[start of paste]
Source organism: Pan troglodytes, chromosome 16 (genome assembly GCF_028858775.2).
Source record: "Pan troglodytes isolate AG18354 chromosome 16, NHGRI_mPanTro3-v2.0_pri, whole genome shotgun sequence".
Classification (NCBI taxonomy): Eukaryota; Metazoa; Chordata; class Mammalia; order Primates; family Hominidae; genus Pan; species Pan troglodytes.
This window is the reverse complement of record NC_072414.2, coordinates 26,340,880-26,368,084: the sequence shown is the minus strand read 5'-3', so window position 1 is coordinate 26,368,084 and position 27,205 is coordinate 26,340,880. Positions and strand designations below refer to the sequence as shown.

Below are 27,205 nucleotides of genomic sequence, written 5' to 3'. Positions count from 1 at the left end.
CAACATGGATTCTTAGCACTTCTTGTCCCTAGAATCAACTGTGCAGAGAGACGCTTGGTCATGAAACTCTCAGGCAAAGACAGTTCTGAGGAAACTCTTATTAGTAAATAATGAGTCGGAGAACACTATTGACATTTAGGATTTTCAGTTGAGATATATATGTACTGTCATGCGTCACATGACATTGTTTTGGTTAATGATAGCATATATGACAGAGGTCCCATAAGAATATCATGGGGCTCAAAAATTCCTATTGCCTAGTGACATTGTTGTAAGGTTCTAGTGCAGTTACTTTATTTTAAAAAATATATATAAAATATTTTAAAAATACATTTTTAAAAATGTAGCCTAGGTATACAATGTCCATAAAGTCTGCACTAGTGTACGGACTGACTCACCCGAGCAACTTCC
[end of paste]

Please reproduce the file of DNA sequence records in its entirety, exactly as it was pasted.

Source organism: Pan troglodytes, chromosome 16 (genome assembly GCF_028858775.2).
Source record: "Pan troglodytes isolate AG18354 chromosome 16, NHGRI_mPanTro3-v2.0_pri, whole genome shotgun sequence".
Classification (NCBI taxonomy): Eukaryota; Metazoa; Chordata; class Mammalia; order Primates; family Hominidae; genus Pan; species Pan troglodytes.
This window is the reverse complement of record NC_072414.2, coordinates 26,340,880-26,368,084: the sequence shown is the minus strand read 5'-3', so window position 1 is coordinate 26,368,084 and position 27,205 is coordinate 26,340,880. Positions and strand designations below refer to the sequence as shown.

Below are 27,205 nucleotides of genomic sequence, written 5' to 3'. Positions count from 1 at the left end.
CAACATGGATTCTTAGCACTTCTTGTCCCTAGAATCAACTGTGCAGAGAGACGCTTGGTCATGAAACTCTCAGGCAAAGACAGTTCTGAGGAAACTCTTATTAGTAAATAATGAGTCGGAGAACACTATTGACATTTAGGATTTTCAGTTGAGATATATATGTACTGTCATGCGTCACATGACATTGTTTTGGTTAATGATAGCATATATGACAGAGGTCCCATAAGAATATCATGGGGCTCAAAAATTCCTATTGCCTAGTGACATTGTTGTAAGGTTCTAGTGCAGTTACTTTATTTTAAAAAATATATATAAAATATTTTAAAAATACATTTTTAAAAATGTAGCCTAGGTATACAATGTCCATAAAGTCTGCACTAGTGTACGGACTGACTCACCCGAGCAACTTCC